Resiliency is a popular buzzword today and is used in everyday conversations. "She was so resilient this past school year", "He was so resilient getting past his injury last year", or "That family was so resilient during COVID".
What does the word 'resilient' actually mean? The dictionary definition is the ability to withstand or recover quickly from difficult situations. Being resilient doesn't protect people from stress, emotional strain, or suffering. It does strengthen the ability to work through these situations and come out the other end in a better position. On the other end of the spectrum, not being resilient often leaves one overwhelmed and lean on unhealthy coping mechanisms.
Resilience isn't a genetic trait so everyone born is at a zero. Building resilience begins when you begin crawling as a baby. Your take risks and, ideally, crawl back to your caregiver when you feel unsafe. That resiliency grows as a child goes to school, participates in extracurriculars, and engages in more social situations. These skills develop as one goes through life and is faced with difficult, but safe circumstances. These include taking a test, giving a speech, or starting a new job. Each opportunity is a deposit into your bank of resiliency. If these activities aren't available, the ability to develop resiliency creates a significant barrier.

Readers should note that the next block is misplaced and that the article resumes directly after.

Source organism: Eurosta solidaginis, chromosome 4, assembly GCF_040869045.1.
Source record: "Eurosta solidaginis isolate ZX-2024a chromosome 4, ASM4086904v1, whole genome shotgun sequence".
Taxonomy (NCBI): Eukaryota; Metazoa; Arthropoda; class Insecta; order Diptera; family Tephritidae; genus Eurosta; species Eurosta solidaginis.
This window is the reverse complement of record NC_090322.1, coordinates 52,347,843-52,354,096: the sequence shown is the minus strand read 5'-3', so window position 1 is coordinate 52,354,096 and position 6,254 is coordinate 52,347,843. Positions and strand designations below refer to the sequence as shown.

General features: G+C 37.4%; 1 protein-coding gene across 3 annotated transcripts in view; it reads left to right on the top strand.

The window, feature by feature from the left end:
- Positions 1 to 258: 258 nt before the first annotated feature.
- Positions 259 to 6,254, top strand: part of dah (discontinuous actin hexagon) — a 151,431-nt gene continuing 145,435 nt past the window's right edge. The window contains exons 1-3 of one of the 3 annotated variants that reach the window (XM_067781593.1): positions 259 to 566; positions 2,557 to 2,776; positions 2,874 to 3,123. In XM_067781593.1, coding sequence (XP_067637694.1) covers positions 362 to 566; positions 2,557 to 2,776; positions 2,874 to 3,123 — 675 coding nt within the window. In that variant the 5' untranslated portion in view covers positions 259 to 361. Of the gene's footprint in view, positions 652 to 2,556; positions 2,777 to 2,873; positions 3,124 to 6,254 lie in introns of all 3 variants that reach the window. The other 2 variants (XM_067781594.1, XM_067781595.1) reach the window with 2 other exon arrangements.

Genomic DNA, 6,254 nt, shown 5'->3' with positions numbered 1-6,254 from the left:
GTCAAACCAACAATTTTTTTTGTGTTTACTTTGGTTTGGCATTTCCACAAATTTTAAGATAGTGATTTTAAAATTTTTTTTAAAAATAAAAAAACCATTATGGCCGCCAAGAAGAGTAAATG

According to the APA, there are three keys to building strong coping strategies. One is a person's worldview - is a a safe place with caring people or is it a dangerous place with untrusting people? Another key to developing resiliency is a strong support system that is available and of high quality. Developing and using healthy coping strategies during times of high stress is helpful in being resilient. Other important factors in developing resiliency are self-esteem, communication skills, and emotional regulation.
Life is not all rainbows and butterflies and adversity will challenge people in all facets of life. How we cope and manage those situations will vary on our resilience and ability to use healthy coping skills, self-regulation, and utilize health support people in our life.